At the intersection of marine conservation and social, economic, environmental and food justice

Wednesday, August 27, 2014

Tell the EPA You Support the Fishermen of Bristol Bay by September 19

This post comes to us from Sarah Schumann, a Rhode Island shellfish harvester and Alaska salmon canner.

About once a week, I dream about low tide. Not a regular low tide, but a near-total emptying out of the bay. I dream that the soft bottom is suddenly exposed – and with it, acres of quahogs or clams, packed shell to shell. Then I go out and frolic in the abundance. I grab shellfish as if they were daisies in a summer field, filling bushel after bushel, delirious with joy.

Other fishermen have told me they have similar dreams. Nets plugged. Traps filled to the brim. Fish doubled up on the hook. I would guess that all humans have some form of this basic “abundance dream” buried deep in our psyches, but once our hunter-gatherer instincts have been activated by commercial fishing, it becomes a regular part of our nights - even long after we’ve retired from the water.

Boats in Dillingham, AK, awaiting the start of the spring season

The only place where I have seen this kind of abundance with my waking eyes is in Bristol Bay, Alaska. I’ve spent the last seven summers working at a salmon cannery here, far from my winter home of Rhode Island. From atop my perch above the eight giant pressure cookers that I operate, I stare out at a warehouse full of rows of bronze-colored cans full of salmon. As fast as the forklifts can load pallets of cans onto barges, we keep filling more and more of them. In the glow cast by the midnight sun, they resemble thousands of ingots of gold.

But some people have a different kind of abundance dream: one that involves real gold – and copper. In an area 125 miles northeast of here, the Pebble Partnership, an enterprise mostly owned by the Canadian company Northern Dynasty, hopes to develop the largest open-pit mine on North American soil. By digging a mile into the ground, they estimate they could get at $300-$500 billion in metals buried there.

The only problem is this: that huge mineral deposit lies directly underneath the headwater streams and wetlands that feed two of Bristol Bay’s most important river systems. Those streams and rivers are where five species of Pacific salmon return each year to spawn.

By now, many of you have heard of the proposed Pebble Mine. You may know that commercial fishermen, along with Native tribes and sports fishermen, have been battling this proposal for a decade. When they were rebuffed by many within their own state’s political system, they turned to the federal government – specifically, the Environmental Protection Agency (EPA) – to protect their fishery from the effects of mining.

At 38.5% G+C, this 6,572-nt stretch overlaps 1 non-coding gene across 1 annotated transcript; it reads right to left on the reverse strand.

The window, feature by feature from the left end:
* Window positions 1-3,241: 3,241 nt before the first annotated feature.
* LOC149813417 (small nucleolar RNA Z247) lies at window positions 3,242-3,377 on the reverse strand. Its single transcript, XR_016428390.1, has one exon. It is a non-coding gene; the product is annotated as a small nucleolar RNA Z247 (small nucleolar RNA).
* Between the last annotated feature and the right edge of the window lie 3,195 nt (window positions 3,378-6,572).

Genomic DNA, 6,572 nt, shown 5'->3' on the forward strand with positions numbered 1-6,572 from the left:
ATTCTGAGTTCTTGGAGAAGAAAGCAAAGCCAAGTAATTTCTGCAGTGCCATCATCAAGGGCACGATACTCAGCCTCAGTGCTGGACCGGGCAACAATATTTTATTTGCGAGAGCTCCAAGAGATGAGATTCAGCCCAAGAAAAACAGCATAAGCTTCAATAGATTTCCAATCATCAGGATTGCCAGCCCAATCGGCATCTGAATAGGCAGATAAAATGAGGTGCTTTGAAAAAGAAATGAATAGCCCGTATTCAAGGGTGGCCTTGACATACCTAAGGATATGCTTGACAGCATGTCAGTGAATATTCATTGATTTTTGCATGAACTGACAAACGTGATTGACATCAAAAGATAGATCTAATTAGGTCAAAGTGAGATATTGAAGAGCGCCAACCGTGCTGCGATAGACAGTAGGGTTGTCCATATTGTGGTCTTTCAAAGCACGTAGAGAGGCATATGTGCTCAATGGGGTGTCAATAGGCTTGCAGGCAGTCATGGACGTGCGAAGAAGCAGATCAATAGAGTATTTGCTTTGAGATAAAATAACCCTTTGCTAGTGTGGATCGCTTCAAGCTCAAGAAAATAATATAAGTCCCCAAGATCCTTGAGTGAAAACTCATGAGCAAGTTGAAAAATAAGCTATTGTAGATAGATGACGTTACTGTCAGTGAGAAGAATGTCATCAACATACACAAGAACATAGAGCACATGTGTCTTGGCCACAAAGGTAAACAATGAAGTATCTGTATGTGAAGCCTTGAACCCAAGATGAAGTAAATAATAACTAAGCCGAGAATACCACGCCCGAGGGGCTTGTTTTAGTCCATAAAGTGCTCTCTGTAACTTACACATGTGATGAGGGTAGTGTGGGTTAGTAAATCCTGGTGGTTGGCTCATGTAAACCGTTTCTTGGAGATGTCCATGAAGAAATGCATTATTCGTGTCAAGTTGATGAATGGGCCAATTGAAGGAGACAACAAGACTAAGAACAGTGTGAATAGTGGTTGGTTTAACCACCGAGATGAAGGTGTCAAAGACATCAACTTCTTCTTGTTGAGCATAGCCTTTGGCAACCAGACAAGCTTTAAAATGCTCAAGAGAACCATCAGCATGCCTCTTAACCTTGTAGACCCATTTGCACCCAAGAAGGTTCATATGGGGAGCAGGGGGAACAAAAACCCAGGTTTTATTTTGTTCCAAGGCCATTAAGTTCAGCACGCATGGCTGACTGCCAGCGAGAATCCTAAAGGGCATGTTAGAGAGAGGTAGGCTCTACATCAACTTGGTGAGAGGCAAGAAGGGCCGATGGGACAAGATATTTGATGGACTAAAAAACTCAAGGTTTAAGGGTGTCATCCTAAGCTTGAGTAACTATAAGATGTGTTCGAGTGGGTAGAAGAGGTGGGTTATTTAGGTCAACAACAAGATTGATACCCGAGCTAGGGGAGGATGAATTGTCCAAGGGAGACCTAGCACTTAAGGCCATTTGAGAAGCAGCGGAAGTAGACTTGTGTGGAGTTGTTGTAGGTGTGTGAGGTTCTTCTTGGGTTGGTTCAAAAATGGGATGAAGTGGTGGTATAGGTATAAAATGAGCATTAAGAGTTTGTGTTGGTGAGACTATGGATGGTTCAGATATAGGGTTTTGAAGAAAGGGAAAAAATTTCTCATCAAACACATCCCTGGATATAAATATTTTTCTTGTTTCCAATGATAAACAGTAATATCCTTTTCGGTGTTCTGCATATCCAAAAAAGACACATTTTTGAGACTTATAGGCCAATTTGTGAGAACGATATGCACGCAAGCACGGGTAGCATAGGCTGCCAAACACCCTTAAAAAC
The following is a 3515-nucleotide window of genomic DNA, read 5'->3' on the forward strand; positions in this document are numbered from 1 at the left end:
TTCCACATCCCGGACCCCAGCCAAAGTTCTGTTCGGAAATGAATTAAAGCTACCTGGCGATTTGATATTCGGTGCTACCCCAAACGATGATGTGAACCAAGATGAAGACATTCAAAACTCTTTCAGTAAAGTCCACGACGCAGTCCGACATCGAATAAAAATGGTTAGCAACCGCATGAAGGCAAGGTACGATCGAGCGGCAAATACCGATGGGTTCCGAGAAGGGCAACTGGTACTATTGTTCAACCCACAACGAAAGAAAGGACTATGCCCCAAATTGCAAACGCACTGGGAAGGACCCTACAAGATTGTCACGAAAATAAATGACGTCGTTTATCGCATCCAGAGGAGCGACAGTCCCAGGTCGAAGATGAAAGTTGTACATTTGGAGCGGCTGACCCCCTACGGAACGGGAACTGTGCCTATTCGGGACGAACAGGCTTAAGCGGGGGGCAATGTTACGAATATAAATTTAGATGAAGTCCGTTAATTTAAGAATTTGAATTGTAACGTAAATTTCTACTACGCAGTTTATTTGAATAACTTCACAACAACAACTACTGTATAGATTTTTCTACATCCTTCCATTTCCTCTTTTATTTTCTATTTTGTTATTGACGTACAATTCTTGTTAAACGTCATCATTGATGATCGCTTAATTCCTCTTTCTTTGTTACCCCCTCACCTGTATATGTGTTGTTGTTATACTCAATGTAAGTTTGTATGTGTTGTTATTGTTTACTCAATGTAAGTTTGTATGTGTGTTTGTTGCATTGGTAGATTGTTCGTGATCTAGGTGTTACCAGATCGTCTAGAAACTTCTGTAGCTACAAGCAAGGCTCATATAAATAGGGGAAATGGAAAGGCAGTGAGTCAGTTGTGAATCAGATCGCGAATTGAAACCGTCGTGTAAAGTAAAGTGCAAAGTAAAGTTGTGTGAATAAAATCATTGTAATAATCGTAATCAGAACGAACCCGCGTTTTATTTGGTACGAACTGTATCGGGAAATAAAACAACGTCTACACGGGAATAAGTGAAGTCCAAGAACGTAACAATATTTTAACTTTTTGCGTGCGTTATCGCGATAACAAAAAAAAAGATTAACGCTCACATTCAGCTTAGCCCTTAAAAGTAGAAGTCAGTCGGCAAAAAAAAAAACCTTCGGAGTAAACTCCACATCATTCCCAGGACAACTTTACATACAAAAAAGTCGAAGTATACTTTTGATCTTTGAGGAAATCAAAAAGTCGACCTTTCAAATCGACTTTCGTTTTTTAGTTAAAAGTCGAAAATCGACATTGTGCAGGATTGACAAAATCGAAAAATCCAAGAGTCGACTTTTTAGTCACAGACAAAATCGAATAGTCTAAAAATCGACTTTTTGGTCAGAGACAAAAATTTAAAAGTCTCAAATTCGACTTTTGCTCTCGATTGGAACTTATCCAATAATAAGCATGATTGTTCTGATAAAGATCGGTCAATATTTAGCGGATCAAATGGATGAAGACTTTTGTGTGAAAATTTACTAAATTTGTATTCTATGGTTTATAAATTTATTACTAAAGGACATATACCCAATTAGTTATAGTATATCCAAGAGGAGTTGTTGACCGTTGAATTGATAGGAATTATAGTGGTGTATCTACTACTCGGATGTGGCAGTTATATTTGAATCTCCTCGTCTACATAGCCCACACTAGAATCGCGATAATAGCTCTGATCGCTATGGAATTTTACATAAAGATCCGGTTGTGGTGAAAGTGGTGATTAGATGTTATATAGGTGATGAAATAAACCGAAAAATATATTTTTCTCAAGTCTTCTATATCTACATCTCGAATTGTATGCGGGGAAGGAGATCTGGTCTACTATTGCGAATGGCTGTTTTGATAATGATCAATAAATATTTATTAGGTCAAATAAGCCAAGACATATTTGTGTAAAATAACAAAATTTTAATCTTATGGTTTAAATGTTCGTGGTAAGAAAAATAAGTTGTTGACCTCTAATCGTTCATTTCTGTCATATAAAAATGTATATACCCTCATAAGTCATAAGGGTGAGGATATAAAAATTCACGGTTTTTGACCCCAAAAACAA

What you may not have heard yet is that on July 19th, the EPA announced a proposed action to protect Bristol Bay fisheries by severely limiting the extent of mining that can take place there. This is the result of years of advocacy by the people who depend on Bristol Bay salmon. It is their last, best chance to prevent devastation of one of the world’s biggest salmon runs by industrial mining.

The EPA will be taking public comment on this proposed action until September 19th. Input from members and supporters of the commercial fishing industry and their supporters around the country will be key to pushing the EPA to stand by its own scientists’ advice and finalize the proposed protections for Bristol Bay.

You can sign onto a letter created by the Commercial Fishermen for Bristol Bay, a coalition of fishermen around the nation who stand in solidarity with their peers in Bristol Bay. Or you can submit an original comment by following the instructions at the EPA’s own website.

Faced with two forms of astounding abundance – one animal and the other mineral – the people and tribes of Bristol Bay had a choice to make. An estimated 80% of the region’s year-round residents have chosen to oppose the mine. Not only is the mine enormous, they say – its total footprint could be as large as 50 square miles and it could require a 700-foot tailings dam to store its liquid waste – but it would be situated at one of the worst locations in the world: a totally pristine, intact natural habitat that supports the world’s most bountiful sockeye salmon run.

Three years of in-depth EPA research have expressed similar concerns. The EPA’s proposed protections state that routine operations of even a much, much smaller mine could disrupt stream flow and wetland habitat to the point of having a major adverse impact on salmon. EPA administrators are poised to act on that finding, by protecting Bristol Bay once and for all.

The EPA’s current public comment period is the last time that non-Alaskans will be able to weigh in on the outcome of Pebble Mine. You can help ensure that the years of hard work by Bristol Bay communities and fishermen finally pay off by signing a letter before September 19th.

Future Bristol Bay fishermen play in the boatyard


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